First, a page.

This article originally appeared in the Entrepreneur.
Ask any company looking to hire a public relations firm what attributes they’re seeking, and they rattle off a list of qualities they assume all PR agencies possess.
A creative team that interacts regularly with the public and stays on top of all the latest cultural and industry trends.
A group of hip strategists that chat on the phone for hours a day; they are everyone’s best friend and take the time to understand new phenomena.
Most important, an agency that gets them results.
Though these are precisely the qualities a company should seek (and expect) from a PR agency. Unfortunately, the agency model has become antiquated—stifling creativity by focusing on the billable hour, maintaining old-school workplace policies, and enforcing obsolete values on employees.
This attrition is startling. Our industry has one of the highest rates of employee turnover. Nobscot Corp. estimates voluntary and involuntary turnover reached more than 55 percent over the past 12 months. Not surprisingly, when unhappy employees leave agencies, it results in unhappy clients. The average “agency of record” tenure has decreased dramatically.
According to the Bedford Group, client/agency tenure has shrunk from more than seven years to less than three years.
The PR agency model is ripe for disruption. All around us technology and the creative class are turning industry on its head, and I believe the PR agency model is about to undergo a dramatic shift—one that will better serve clients and provide greater meaning and value to employees.
Since the recent economic recession, we’ve already seen a shift in demand for smaller, more specialized agencies (which are typically more nimble and progressive). Public relations is a $13 billion industry, growing at a rate of 8 percent.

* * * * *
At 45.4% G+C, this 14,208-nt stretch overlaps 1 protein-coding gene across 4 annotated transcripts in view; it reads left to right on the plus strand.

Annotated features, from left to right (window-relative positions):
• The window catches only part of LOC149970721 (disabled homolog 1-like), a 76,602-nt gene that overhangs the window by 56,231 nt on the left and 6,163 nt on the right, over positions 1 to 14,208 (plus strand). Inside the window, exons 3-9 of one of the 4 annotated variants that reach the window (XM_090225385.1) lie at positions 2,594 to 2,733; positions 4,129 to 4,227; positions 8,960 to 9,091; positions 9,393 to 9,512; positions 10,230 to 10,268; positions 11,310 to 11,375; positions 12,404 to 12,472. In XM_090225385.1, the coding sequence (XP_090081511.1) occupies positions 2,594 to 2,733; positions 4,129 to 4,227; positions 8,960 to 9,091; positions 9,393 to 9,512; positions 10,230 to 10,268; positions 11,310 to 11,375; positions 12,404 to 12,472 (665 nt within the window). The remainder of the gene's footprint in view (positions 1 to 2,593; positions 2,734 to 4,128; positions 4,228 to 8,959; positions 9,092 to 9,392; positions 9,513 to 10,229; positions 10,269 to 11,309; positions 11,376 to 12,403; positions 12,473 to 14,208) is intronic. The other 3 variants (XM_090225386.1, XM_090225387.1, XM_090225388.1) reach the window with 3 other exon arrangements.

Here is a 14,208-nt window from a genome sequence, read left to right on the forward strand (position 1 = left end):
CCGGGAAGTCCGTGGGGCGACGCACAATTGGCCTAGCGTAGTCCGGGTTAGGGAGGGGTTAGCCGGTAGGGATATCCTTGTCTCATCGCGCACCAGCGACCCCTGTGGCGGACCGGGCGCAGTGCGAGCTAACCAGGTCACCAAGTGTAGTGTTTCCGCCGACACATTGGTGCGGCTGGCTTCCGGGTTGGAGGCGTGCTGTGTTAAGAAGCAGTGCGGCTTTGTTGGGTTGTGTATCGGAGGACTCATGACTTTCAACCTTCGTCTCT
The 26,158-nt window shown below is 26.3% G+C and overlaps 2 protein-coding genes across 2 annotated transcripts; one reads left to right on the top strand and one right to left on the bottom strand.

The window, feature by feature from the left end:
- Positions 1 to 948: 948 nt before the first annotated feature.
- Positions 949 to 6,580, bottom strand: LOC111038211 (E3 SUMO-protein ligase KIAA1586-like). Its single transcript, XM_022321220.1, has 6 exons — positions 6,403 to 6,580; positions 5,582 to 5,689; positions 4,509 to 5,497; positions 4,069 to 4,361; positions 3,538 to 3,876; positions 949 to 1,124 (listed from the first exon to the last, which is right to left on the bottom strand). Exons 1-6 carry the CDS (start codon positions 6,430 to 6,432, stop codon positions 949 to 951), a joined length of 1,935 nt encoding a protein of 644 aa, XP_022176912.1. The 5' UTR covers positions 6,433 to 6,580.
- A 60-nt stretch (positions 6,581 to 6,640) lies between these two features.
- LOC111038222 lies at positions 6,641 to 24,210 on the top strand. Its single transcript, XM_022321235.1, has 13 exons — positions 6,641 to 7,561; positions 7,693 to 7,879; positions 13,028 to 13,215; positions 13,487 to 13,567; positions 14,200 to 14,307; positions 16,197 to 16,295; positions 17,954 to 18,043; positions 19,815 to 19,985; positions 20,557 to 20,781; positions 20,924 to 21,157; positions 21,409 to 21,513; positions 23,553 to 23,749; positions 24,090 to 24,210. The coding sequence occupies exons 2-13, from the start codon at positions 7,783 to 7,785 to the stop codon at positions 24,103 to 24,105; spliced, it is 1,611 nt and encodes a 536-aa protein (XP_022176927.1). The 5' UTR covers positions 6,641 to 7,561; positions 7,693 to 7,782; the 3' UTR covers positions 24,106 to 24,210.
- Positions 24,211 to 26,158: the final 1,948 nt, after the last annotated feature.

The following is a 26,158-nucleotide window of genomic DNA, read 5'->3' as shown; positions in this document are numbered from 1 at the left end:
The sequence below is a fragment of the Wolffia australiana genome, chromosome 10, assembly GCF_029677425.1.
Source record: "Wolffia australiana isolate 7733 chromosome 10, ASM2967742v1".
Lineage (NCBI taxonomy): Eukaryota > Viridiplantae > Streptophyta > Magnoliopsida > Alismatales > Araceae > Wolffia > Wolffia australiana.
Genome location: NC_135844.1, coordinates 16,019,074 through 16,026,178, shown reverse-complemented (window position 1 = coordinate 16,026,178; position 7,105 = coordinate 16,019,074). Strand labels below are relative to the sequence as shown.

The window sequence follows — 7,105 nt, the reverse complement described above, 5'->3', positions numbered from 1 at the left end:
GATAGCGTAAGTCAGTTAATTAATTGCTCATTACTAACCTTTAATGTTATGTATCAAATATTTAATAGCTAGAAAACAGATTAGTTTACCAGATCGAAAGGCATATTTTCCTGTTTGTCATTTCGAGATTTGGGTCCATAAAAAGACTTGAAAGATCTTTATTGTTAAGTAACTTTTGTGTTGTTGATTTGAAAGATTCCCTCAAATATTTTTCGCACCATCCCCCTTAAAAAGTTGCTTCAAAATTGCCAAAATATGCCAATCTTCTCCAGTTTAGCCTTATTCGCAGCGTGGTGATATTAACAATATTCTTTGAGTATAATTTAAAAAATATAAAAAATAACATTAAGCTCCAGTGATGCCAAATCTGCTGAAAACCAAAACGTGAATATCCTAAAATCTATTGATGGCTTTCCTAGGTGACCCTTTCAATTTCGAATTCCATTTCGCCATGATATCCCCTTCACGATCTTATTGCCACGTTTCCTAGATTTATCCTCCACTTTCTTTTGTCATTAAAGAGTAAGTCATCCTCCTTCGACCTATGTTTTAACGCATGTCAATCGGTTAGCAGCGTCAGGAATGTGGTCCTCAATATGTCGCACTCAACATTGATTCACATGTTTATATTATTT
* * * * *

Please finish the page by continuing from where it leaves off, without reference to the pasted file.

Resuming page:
Small, midsize, and independent firms are outpacing large and multinational firms. These smaller, specialized firms report 10.4 percent revenue increases compared with that of publicly traded firms, which report revenue growth of only 6 percent. Clearly, the winds are beginning to shift, but there’s still more to be done.
In 2010, Ragan.com revealed that 73 percent of the PR industry is female, yet an overwhelming 80 percent of upper management is male. I’m not here to bash the male gender (I happen to love them), nor get on a “Lean In” soapbox about workplace gender inequality. The point is that countless human behavioral studies prove that men and women think very differently—especially as it relates to processes and problem solving.
The PR agency world is broken today primarily because of gridlock in idea creation and thought process. When men sit at the top of the org chart driving company strategy, their leadership (despite the best of intentions) doesn’t work for the majority female workforce in the ranks below.
Professional associations such as the Public Relations Society of America (PRSA) should place more emphasis on developing female executives and encouraging female entrepreneurism within our industry. In addition, we should work to diversify our workforce and attract younger male professionals to seek PR careers.
Since 2000, PRSA has awarded 11 men and just three females its prestigious Gold Anvil Award. Clearly, we have a female leadership deficit that must be addressed in order to bridge and diversify agency thought processes.
In full disclosure, I’m a millennial and I’ve been called every name in the book by Baby Boomers—from “entitled” to “fantasizer” to “hard to manage.” In my experience, it’s not that millennials are horrible agency employees, it’s just that Boomer bosses resist workplace change. This gridlock only exacerbates employee and client turnover.